The theme music received another revision in for Jodie Whittaker 's first series as the Doctorthis time by new composer Segun Akinola. It was recorded at very short notice, and for that reason Bassey has never considered it to be her own song — performing it far less frequently than her other two Bond themes.
It was a major hit and was nominated for Golden Globe and Academy Awards, whilst in was listed as the 67th Theme Tune film song ever by the American Film Institute.
John Barry considers this track to be his weakest musical contribution to the franchise, and is the only Bond theme not to have charted in either the UK or America. Still one of the most iconic Bond themes, this notable track reunited McCartney with Theme Tune Martin — who had produced many of The Beatles biggest hits and most famous albums. At the time of its release it was the best performing Bond song ever — charting at number two in the US and nine in the UK, and being nominated for the Best Song Oscar.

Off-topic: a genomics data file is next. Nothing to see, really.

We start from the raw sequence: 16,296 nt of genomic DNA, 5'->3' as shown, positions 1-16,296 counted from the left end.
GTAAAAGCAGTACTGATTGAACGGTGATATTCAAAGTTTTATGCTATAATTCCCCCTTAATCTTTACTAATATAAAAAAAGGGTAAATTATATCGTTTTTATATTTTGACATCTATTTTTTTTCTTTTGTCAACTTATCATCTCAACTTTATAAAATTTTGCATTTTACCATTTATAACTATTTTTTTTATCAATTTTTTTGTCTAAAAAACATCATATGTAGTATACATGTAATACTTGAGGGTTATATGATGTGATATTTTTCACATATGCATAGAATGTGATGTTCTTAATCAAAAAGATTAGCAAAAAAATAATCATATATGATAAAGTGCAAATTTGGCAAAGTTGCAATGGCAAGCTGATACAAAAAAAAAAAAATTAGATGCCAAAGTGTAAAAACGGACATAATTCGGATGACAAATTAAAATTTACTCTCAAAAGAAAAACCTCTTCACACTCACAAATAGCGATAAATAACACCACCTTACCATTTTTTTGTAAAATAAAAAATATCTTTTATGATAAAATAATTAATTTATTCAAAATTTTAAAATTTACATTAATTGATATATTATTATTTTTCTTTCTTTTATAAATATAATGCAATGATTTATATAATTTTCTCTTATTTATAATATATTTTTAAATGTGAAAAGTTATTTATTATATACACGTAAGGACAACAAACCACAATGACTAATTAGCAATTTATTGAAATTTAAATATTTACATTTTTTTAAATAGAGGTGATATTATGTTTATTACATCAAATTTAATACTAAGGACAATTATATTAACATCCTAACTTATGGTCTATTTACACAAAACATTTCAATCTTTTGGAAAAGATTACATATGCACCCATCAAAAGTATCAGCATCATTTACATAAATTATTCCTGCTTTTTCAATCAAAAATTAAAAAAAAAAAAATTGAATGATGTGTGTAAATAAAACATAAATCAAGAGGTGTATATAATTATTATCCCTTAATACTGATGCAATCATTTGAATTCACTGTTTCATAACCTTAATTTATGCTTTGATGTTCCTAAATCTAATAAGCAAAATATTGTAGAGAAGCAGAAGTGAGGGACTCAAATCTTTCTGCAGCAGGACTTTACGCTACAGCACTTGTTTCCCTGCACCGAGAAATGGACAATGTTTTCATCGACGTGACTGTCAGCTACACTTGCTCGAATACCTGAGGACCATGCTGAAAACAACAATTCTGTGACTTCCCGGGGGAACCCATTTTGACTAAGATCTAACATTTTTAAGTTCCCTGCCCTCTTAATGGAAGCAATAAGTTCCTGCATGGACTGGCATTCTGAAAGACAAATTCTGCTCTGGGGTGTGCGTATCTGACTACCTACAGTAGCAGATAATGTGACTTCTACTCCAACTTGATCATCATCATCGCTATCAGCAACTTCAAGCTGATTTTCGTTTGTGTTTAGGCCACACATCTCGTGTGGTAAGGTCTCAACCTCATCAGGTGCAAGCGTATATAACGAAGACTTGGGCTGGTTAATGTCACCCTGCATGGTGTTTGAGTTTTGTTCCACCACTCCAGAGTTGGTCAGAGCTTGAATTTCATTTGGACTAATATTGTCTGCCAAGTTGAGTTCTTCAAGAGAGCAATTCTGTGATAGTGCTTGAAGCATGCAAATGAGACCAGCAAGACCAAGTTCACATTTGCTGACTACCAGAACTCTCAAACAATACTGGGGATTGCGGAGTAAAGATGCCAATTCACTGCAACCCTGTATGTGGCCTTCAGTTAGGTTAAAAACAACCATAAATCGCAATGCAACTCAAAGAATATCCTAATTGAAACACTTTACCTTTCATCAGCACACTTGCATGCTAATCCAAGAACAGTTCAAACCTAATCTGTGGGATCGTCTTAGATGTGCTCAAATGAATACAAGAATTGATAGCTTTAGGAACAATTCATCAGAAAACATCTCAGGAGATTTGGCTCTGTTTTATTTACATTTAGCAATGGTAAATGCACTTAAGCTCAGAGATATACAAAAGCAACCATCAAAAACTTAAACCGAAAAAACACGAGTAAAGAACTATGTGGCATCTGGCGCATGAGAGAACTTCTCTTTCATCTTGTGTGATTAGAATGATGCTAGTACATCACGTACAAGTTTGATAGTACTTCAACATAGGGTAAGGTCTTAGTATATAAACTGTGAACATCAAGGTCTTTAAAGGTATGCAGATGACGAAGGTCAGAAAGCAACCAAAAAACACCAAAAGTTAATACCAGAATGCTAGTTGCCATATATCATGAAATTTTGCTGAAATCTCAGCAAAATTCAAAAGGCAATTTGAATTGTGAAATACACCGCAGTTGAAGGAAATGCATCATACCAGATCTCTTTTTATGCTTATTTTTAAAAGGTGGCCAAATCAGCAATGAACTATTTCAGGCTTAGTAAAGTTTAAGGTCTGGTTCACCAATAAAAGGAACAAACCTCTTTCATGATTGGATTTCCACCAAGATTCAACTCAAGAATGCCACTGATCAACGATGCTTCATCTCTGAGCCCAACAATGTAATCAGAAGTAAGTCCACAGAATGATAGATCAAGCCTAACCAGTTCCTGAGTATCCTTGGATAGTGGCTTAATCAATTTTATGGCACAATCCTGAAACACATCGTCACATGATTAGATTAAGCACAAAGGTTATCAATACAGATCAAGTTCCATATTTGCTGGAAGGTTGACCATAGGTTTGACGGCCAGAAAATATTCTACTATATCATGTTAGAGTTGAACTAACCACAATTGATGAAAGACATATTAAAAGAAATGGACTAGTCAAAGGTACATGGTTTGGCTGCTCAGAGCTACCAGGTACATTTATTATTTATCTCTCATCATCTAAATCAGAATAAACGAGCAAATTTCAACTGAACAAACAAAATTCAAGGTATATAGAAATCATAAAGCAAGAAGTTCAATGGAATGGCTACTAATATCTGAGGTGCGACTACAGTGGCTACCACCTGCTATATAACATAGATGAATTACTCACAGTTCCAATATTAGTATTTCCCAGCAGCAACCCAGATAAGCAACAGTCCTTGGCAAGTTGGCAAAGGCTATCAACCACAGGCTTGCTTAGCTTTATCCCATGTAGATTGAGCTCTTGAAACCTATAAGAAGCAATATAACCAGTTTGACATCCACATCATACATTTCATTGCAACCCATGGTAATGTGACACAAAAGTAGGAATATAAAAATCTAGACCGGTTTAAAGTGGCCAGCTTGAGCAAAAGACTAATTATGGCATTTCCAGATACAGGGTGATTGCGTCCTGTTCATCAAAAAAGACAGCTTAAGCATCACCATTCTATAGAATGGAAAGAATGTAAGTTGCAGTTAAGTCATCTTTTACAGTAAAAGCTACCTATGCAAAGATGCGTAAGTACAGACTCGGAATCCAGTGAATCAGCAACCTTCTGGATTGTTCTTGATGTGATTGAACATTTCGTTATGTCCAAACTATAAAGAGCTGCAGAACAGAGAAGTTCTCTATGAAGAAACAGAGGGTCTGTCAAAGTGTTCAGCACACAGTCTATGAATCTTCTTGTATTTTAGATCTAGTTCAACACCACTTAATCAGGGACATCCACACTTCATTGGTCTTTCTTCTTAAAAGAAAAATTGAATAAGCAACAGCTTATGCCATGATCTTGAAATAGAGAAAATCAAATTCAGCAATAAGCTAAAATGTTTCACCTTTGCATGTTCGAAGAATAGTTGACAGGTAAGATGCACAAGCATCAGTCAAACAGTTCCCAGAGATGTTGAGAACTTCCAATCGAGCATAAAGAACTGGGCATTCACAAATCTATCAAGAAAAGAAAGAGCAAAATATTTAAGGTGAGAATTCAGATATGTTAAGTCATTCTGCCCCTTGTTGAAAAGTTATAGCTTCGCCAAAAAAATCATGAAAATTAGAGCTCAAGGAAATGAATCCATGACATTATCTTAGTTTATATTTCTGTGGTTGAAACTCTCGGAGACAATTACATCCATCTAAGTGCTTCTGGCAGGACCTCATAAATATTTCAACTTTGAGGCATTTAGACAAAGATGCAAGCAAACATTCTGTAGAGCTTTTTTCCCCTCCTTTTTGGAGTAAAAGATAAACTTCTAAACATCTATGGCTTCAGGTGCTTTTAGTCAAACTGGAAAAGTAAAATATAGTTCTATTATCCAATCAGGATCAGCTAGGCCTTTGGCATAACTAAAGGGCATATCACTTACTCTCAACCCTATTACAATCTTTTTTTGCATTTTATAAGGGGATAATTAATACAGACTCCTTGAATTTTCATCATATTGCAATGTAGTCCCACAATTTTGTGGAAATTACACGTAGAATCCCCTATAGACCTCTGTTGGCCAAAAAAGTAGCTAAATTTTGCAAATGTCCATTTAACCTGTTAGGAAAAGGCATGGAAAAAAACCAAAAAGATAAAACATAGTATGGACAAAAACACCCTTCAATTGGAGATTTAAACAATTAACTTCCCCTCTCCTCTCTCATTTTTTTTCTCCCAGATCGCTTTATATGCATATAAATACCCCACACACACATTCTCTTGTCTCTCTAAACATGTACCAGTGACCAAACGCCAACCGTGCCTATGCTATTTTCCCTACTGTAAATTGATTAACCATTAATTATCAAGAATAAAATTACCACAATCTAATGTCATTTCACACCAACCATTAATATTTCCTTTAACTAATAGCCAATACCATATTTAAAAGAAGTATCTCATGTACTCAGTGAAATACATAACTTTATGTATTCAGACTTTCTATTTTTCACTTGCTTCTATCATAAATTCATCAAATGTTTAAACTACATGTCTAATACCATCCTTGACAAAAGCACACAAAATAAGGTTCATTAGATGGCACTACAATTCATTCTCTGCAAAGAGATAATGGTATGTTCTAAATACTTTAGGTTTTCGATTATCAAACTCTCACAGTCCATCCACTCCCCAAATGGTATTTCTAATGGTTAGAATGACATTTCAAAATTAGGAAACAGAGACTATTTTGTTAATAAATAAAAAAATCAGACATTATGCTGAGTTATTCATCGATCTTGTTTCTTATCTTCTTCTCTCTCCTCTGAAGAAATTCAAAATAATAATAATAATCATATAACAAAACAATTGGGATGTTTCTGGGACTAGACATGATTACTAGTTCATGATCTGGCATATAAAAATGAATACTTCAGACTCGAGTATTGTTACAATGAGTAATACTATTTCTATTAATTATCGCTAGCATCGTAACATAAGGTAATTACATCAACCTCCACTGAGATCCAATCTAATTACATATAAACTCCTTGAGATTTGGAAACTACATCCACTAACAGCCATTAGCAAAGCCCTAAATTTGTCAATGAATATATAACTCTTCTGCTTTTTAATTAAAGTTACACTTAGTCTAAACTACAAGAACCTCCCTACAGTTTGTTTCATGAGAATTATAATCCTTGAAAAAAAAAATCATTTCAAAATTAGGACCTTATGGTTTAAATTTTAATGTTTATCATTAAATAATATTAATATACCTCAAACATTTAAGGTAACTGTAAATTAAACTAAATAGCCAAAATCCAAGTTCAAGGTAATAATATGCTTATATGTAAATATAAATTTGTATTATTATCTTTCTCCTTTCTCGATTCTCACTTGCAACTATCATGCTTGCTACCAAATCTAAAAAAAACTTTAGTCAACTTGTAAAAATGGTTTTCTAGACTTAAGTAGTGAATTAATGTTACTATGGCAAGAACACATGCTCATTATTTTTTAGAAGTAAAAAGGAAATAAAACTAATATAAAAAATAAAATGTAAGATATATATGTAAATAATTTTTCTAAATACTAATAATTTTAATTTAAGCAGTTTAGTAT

Jones allegedly fainted while singing the final high note of this song — which might not had been a Bond theme at all had the original track, titled Mr Kiss Kiss Bang Bang which had versions recorded by Dionne Warwick and Shirley Bassey not fallen through.
This was the first Bond film for which Barry was the primary composer, with the title song sung by popular cabaret singer Matt Monro. One of the most famous pieces of film music of all time, this has featured in every single Bond film in some form or another since it played over the opening credits of Dr No back in Theme Tune The definition of iconic! Sign up to get alerts for movie news, reviews and recommendations plus receive television and entertainment email newsletters from our award-winning editorial team.
A theme song may be an instrumental or have lyrics, although most dramatic shows including, as far as America is concerned, those animated use an Instrumental Theme Tune. Sitcom theme song lyrics have gone through various phases. Radio theme songs were generally instrumentalpossibly because it was hard to hear lyrics over music on old low-fidelity radio sets. Sitcoms that moved to television kept their old instrumental tunes, while new sitcoms created for television could choose an instrumental tune or an Expository Theme Tune.